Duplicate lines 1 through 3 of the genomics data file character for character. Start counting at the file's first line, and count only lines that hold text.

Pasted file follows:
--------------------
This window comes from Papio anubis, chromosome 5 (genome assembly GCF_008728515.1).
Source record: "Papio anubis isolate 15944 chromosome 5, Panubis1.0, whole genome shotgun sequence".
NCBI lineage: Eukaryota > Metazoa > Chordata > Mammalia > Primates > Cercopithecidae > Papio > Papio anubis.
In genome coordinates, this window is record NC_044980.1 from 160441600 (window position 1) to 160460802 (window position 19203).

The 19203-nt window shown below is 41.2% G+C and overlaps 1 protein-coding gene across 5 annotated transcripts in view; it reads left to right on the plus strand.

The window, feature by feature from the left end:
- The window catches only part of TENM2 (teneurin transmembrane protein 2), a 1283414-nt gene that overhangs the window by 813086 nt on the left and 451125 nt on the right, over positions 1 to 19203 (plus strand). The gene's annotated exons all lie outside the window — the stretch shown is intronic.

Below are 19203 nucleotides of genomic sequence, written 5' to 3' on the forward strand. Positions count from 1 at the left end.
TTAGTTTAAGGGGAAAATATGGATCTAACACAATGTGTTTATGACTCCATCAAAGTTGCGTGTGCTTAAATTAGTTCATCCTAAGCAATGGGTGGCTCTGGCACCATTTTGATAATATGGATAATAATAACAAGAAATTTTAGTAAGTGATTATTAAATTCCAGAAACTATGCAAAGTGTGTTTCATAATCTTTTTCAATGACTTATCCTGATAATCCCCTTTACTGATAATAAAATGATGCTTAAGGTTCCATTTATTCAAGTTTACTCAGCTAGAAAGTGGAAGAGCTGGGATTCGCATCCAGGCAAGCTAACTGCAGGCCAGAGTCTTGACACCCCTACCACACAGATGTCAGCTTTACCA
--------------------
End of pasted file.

This window comes from Papio anubis, chromosome 5 (genome assembly GCF_008728515.1).
Source record: "Papio anubis isolate 15944 chromosome 5, Panubis1.0, whole genome shotgun sequence".
NCBI lineage: Eukaryota > Metazoa > Chordata > Mammalia > Primates > Cercopithecidae > Papio > Papio anubis.